When they’d finally satisfied their curiosity, they went back into the forest going the way they’d come, and popped out again behind my tent. This time they found the courage to come out and walk along the logs at the back of the beach quickly making their way back to their play spot a short distance from my tent.
Once they were out of reach of my camera lens, I finally heard myself breathe out; I was smiling from ear to ear. Not only had this just happened on the first night I was out here, but a wolf had made it to within five metres of me, and all of this in the most beautiful golden light. The magic of the moment was certainly not lost on me.
That evening, at nightfall I caught sight of one of the adults running past my tent, and the next morning after the fog had rolled in I saw an adult running past with all four pups in tow before they disappeared out of line of sight and started to howl for a few minutes. They never approached me again after that first night, but came out to play at their safe distance, keeping an ever-watchful eye on me. Over the next few days, I only saw the adults when I least expected them, and after about four days the pack relocated, and I didn’t see the pups again.
Coastal island wolves have always been recognised as a distinct form of wolf from the more common timber wolf by First Nations groups. Wolves had to repopulate Vancouver Island as recently as the 1970s, where they were the subject of hunting and habitat loss. Coastal island wolves are genetically distinct from interior wolves; a change that has been driven by available food resources more than location.
Coastal wolves rely on marine life for up to 85% of their diet, compared to 30% of interior wolves. Even within the coastal wolf form, there are considered to be two types: mainland coastal wolves, and coastal island wolves. These groups are again separated by their diet – mainland coastal wolves supplement their diet with things like black-tailed deer. For coastal island wolves – the wolves in these photos – 25% of their diet consists of salmon followed by barnacles, herring eggs, seal carcasses and whatever else they can catch. I found some fresh wolf scat that had some black fur in it. This may have been bear, and recently some lucky tourists were treated to seeing one of these very wolves drag a deer out of the water. They will scavenge on whatever they get their hands on if it’s more nutritious than barnacles.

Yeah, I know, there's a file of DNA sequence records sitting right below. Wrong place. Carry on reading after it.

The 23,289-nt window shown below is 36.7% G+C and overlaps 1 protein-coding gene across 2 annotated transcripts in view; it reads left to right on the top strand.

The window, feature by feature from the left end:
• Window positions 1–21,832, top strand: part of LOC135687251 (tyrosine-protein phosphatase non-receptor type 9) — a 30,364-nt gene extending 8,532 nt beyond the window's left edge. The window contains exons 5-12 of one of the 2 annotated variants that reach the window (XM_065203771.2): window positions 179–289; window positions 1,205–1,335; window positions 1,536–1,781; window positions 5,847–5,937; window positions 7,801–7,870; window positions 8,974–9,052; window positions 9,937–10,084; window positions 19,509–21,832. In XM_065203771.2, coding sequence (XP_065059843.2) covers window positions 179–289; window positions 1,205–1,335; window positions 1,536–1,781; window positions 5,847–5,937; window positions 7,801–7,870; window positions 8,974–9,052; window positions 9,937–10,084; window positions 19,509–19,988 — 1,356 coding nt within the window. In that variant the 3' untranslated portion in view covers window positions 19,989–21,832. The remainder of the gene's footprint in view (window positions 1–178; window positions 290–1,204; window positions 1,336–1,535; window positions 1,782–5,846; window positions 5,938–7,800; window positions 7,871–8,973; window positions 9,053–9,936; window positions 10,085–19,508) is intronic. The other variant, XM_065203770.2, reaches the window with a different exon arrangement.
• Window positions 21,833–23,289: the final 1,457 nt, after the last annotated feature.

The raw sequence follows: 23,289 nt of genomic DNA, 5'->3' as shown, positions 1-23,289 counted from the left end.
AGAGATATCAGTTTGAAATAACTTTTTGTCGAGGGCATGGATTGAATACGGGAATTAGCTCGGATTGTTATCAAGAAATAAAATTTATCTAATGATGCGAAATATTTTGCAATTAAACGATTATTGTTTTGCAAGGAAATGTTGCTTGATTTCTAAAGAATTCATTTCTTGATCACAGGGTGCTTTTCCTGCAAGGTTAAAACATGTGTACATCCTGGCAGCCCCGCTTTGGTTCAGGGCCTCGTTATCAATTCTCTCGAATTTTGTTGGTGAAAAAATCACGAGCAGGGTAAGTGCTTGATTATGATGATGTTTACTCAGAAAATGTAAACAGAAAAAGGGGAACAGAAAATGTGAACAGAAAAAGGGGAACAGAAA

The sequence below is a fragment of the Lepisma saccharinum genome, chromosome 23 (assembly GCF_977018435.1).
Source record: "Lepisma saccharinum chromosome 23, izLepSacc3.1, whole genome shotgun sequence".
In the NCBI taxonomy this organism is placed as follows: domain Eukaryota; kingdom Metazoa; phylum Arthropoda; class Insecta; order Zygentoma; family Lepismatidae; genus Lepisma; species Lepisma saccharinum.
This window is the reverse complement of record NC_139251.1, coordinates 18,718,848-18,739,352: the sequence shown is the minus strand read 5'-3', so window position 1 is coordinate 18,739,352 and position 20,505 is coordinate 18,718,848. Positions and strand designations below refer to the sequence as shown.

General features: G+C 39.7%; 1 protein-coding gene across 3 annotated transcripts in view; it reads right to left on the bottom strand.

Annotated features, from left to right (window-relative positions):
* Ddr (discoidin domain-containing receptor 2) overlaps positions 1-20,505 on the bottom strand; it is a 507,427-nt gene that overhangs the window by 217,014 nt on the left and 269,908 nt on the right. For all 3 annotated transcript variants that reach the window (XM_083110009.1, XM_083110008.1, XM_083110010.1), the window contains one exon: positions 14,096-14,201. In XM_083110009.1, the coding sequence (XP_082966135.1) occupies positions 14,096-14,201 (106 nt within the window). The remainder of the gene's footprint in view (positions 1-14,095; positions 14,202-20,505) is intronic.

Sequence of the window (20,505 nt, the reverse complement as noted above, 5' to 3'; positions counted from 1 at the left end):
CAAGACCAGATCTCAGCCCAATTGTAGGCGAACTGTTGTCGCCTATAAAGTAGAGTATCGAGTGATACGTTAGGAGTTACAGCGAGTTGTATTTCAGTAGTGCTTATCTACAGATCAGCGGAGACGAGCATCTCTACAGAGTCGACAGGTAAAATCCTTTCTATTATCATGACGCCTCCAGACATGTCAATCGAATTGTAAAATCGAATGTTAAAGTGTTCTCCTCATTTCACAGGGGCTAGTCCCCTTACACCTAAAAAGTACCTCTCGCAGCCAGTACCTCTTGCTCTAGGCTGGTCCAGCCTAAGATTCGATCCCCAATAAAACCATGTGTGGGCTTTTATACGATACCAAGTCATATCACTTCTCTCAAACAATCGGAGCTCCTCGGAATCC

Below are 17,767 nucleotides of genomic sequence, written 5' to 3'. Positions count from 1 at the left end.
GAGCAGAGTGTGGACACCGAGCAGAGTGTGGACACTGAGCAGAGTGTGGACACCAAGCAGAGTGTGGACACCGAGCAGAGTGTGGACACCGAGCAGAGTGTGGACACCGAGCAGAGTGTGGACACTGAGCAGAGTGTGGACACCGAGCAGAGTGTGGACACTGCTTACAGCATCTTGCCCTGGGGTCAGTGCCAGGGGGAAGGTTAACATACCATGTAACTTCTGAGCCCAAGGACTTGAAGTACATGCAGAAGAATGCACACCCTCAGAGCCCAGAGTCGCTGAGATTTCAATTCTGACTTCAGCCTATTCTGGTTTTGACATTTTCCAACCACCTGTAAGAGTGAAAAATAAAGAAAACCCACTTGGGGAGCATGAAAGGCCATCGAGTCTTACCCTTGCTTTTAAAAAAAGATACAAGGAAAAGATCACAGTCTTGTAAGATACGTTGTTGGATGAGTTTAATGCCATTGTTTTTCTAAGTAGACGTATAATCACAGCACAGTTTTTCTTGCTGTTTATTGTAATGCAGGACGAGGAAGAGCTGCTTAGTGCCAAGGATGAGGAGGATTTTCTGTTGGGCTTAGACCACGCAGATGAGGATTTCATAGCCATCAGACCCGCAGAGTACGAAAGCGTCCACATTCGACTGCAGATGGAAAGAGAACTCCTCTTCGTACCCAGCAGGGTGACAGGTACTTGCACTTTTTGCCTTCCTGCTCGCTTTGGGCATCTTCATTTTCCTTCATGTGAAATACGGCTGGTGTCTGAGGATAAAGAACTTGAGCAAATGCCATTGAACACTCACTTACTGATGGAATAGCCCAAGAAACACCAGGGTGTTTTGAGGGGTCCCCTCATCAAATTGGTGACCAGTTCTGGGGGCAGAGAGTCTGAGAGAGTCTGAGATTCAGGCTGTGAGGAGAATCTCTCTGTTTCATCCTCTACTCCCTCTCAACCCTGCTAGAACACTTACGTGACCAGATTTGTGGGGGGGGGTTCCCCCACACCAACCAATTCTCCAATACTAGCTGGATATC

Wolves and dogs are known to be able to produce fertile offspring. Male wolves have seasonal sperm production to coincide with females coming into oestrus between January and April, whereas male domestic dogs produce sperm all year meaning that they are always readily able to mate with female wolves. The only information known about the wolves I went looking for was that there was a pair of female wolves on that part of Vancouver island. When I encountered the pup with the blue eye, I knew that these were most likely born to a husky dog, with the pack led by two female wolves.
Coastal wolves can swim more than seven miles, and are very comfortable in the water. They move easily from island to island, meaning they will come into contact with whatever is around them. If there are people with dogs in the region, the odds of a female wolf encountering a male wolf is smaller than the odds of a female wolf encountering a male dog who is fertile all the time. From talking to locals, I have understood that the particular case of the blue-eyed wolf in my photos most likely happened by accident, but I also understand that it is currently popular to get a dog purposefully bred with a percentage of wolf genes.
Wolves have very specific behavioural and physiological adaptations to survive in the wild, and to avoid human predation. The more these adaptations get filtered out through breeding with domestic dogs, the less certain the future of the wolf looks in our turbulent climate with unreliable resources and extra human pressures. 2019 was the worst salmon year on record in Canada, and that means that a quarter of the annual intake of these wolves is under serious threat.
To survive, wolves need to adapt to their environment, and having their natural mechanisms for this responsiveness filtered out by humans is the last thing they need. In my rare glances of these wolves, both their strength as wild animals and their fragility as a species became abundantly clear.